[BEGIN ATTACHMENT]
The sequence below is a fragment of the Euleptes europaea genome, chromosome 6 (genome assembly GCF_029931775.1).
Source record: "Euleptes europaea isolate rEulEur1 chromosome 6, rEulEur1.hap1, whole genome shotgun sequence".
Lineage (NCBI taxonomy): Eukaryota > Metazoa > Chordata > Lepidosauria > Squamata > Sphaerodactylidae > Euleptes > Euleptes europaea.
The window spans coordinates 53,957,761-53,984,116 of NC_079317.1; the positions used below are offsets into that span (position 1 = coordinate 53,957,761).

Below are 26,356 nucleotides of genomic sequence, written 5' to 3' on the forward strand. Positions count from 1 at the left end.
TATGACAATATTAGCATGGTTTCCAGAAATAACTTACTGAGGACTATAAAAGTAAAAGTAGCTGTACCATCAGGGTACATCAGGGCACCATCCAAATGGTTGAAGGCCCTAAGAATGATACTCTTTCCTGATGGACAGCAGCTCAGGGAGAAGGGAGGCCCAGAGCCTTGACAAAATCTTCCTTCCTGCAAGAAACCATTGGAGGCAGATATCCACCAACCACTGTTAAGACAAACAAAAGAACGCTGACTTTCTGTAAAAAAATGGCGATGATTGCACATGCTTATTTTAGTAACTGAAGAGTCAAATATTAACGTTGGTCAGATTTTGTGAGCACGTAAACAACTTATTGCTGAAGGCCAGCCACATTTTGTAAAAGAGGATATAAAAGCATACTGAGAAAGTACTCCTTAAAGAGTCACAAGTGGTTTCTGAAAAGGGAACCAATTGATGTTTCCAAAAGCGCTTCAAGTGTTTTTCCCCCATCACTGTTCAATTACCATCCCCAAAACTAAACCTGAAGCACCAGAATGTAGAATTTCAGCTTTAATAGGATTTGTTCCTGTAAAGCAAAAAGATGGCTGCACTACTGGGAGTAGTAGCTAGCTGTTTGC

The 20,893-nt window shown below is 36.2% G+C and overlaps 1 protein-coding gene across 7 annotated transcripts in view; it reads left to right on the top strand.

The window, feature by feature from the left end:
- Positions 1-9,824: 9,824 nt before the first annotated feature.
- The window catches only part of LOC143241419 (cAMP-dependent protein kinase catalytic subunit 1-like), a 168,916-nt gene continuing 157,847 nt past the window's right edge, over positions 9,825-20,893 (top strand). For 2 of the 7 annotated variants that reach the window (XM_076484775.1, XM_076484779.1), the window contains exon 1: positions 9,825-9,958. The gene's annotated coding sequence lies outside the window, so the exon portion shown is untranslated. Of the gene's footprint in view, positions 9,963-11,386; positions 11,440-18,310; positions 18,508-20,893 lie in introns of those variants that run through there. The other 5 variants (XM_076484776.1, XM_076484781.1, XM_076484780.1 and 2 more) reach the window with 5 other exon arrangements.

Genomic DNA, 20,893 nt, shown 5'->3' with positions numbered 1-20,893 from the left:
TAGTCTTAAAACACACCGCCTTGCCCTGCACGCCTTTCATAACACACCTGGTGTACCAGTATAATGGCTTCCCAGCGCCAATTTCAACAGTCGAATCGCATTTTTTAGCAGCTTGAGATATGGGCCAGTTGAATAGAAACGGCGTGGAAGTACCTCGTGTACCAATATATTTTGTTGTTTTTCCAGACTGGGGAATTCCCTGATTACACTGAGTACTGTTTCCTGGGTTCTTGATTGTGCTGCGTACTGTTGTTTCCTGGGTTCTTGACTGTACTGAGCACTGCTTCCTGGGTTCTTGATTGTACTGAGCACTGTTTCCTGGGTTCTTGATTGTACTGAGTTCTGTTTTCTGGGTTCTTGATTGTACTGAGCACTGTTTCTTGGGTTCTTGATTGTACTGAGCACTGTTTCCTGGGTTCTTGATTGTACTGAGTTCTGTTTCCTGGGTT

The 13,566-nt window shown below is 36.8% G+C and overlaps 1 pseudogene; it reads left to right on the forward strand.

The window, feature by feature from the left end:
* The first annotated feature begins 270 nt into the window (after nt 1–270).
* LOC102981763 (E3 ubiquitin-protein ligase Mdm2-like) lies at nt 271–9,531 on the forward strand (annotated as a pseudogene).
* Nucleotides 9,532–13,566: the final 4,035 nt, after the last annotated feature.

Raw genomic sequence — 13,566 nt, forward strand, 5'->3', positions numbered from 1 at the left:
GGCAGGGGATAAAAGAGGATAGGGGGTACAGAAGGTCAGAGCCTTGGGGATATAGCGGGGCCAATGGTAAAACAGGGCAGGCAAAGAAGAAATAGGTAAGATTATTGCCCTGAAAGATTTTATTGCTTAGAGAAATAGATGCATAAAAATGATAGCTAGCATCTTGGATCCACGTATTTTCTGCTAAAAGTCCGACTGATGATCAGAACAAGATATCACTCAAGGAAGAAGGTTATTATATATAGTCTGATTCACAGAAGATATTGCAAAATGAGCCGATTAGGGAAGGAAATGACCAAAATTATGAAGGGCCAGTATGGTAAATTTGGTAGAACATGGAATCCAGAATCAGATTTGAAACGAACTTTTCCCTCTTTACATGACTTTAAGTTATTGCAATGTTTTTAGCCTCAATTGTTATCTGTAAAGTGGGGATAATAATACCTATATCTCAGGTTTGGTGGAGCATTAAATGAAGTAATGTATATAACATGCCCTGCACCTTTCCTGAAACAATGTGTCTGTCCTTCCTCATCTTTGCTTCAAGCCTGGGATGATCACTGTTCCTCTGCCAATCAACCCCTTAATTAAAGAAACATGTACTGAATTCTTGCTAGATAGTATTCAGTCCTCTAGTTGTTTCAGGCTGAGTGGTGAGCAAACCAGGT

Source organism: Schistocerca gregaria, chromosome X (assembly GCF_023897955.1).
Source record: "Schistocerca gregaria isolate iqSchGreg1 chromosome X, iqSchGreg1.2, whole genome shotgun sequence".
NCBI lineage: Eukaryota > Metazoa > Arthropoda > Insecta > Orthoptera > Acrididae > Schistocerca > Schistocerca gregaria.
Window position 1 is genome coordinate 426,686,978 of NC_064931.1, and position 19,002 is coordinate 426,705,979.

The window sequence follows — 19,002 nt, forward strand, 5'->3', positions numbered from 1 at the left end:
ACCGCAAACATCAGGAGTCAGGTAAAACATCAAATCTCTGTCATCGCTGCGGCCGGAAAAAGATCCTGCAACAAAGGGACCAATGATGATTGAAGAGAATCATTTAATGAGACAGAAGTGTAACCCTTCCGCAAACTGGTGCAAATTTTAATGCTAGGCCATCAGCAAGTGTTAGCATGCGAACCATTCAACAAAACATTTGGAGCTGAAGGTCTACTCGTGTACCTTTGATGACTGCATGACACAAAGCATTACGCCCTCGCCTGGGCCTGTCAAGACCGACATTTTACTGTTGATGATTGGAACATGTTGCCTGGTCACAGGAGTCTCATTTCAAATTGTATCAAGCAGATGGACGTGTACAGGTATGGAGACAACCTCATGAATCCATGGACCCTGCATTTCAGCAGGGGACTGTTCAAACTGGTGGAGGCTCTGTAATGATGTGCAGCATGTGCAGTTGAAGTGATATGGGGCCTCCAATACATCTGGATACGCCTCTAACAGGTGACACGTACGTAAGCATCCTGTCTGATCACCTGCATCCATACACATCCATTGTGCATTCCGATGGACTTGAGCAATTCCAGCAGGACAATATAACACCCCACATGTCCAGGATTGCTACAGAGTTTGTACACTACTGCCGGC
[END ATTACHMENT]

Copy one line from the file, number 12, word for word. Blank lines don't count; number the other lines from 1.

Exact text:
TAGTCTTAAAACACACCGCCTTGCCCTGCACGCCTTTCATAACACACCTGGTGTACCAGTATAATGGCTTCCCAGCGCCAATTTCAACAGTCGAATCGCATTTTTTAGCAGCTTGAGATATGGGCCAGTTGAATAGAAACGGCGTGGAAGTACCTCGTGTACCAATATATTTTGTTGTTTTTCCAGACTGGGGAATTCCCTGATTACACTGAGTACTGTTTCCTGGGTTCTTGATTGTGCTGCGTACTGTTGTTTCCTGGGTTCTTGACTGTACTGAGCACTGCTTCCTGGGTTCTTGATTGTACTGAGCACTGTTTCCTGGGTTCTTGATTGTACTGAGTTCTGTTTTCTGGGTTCTTGATTGTACTGAGCACTGTTTCTTGGGTTCTTGATTGTACTGAGCACTGTTTCCTGGGTTCTTGATTGTACTGAGTTCTGTTTCCTGGGTT